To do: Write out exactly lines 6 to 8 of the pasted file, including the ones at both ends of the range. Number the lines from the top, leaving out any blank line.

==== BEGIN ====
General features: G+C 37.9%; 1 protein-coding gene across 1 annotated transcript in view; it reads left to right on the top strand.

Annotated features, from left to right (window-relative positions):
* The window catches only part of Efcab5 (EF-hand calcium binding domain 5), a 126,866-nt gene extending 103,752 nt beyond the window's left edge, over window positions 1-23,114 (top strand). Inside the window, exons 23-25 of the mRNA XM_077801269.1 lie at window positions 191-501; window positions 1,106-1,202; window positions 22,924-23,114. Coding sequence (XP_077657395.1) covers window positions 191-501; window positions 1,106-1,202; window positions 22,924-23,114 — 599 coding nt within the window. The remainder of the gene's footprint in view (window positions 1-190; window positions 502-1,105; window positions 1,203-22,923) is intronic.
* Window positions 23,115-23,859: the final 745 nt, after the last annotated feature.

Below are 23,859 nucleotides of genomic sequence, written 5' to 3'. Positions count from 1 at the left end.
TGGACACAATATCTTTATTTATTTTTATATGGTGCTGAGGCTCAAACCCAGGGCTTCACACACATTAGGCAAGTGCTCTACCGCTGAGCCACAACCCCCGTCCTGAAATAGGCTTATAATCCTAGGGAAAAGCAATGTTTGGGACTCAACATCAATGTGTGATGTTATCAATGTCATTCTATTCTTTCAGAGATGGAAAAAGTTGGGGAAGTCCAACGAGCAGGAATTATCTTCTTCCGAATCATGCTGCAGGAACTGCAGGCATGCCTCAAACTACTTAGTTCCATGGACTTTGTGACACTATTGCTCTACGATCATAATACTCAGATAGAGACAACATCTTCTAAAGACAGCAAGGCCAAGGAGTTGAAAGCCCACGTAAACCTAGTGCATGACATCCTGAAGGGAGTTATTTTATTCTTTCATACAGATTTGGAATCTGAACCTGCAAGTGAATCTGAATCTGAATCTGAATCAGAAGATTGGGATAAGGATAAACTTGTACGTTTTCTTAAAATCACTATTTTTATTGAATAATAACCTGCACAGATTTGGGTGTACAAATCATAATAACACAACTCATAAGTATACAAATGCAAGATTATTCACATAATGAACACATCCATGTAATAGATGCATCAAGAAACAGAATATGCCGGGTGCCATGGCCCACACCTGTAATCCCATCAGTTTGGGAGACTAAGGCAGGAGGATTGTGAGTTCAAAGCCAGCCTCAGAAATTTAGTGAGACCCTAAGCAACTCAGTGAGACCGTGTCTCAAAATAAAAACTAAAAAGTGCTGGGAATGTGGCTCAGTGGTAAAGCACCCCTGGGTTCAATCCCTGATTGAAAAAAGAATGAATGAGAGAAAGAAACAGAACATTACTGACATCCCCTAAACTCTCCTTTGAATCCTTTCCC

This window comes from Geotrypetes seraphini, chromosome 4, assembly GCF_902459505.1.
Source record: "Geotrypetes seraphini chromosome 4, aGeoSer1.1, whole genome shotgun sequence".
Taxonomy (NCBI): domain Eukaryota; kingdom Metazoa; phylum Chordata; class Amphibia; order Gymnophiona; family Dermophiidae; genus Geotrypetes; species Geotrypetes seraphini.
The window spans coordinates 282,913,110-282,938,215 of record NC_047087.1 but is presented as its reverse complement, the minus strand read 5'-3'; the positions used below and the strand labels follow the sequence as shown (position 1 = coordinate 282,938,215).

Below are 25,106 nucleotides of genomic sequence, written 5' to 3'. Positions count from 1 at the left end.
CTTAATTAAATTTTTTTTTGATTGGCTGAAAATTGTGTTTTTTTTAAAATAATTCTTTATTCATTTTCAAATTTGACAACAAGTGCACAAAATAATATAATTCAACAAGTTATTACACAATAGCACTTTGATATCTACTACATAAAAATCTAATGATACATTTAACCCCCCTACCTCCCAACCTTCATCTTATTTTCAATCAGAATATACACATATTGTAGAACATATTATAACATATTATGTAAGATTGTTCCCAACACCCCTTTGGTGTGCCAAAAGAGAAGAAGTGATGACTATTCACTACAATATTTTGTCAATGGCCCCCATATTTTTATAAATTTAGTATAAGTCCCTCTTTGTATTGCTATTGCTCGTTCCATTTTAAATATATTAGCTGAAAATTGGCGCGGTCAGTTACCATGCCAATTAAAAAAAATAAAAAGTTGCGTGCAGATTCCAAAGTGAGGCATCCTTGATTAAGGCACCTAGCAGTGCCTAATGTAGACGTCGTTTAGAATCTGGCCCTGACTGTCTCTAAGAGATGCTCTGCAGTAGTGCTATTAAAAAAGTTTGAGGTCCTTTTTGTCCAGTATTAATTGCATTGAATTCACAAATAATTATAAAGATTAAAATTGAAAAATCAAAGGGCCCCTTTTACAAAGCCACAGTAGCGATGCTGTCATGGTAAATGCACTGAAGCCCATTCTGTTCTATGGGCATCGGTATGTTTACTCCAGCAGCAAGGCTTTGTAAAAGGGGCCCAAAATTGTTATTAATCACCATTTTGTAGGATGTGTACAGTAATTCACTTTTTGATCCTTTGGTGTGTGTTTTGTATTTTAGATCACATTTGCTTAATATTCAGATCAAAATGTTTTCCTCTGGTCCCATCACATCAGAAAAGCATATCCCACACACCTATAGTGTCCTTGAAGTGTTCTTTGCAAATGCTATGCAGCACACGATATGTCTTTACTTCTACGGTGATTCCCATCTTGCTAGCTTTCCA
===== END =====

TGGACACAATATCTTTATTTATTTTTATATGGTGCTGAGGCTCAAACCCAGGGCTTCACACACATTAGGCAAGTGCTCTACCGCTGAGCCACAACCCCCGTCCTGAAATAGGCTTATAATCCTAGGGAAAAGCAATGTTTGGGACTCAACATCAATGTGTGATGTTATCAATGTCATTCTATTCTTTCAGAGATGGAAAAAGTTGGGGAAGTCCAACGAGCAGGAATTATCTTCTTCCGAATCATGCTGCAGGAACTGCAGGCATGCCTCAAACTACTTAGTTCCATGGACTTTGTGACACTATTGCTCTACGATCATAATACTCAGATAGAGACAACATCTTCTAAAGACAGCAAGGCCAAGGAGTTGAAAGCCCACGTAAACCTAGTGCATGACATCCTGAAGGGAGTTATTTTATTCTTTCATACAGATTTGGAATCTGAACCTGCAAGTGAATCTGAATCTGAATCTGAATCAGAAGATTGGGATAAGGATAAACTTGTACGTTTTCTTAAAATCACTATTTTTATTGAATAATAACCTGCACAGATTTGGGTGTACAAATCATAATAACACAACTCATAAGTATACAAATGCAAGATTATTCACATAATGAACACATCCATGTAATAGATGCATCAAGAAACAGAATATGCCGGGTGCCATGGCCCACACCTGTAATCCCATCAGTTTGGGAGACTAAGGCAGGAGGATTGTGAGTTCAAAGCCAGCCTCAGAAATTTAGTGAGACCCTAAGCAACTCAGTGAGACCGTGTCTCAAAATAAAAACTAAAAAGTGCTGGGAATGTGGCTCAGTGGTAAAGCACCCCTGGGTTCAATCCCTGATTGAAAAAAGAATGAATGAGAGAAAGAAACAGAACATTACTGACATCCCCTAAACTCTCCTTTGAATCCTTTCCC

This window comes from Geotrypetes seraphini, chromosome 4, assembly GCF_902459505.1.
Source record: "Geotrypetes seraphini chromosome 4, aGeoSer1.1, whole genome shotgun sequence".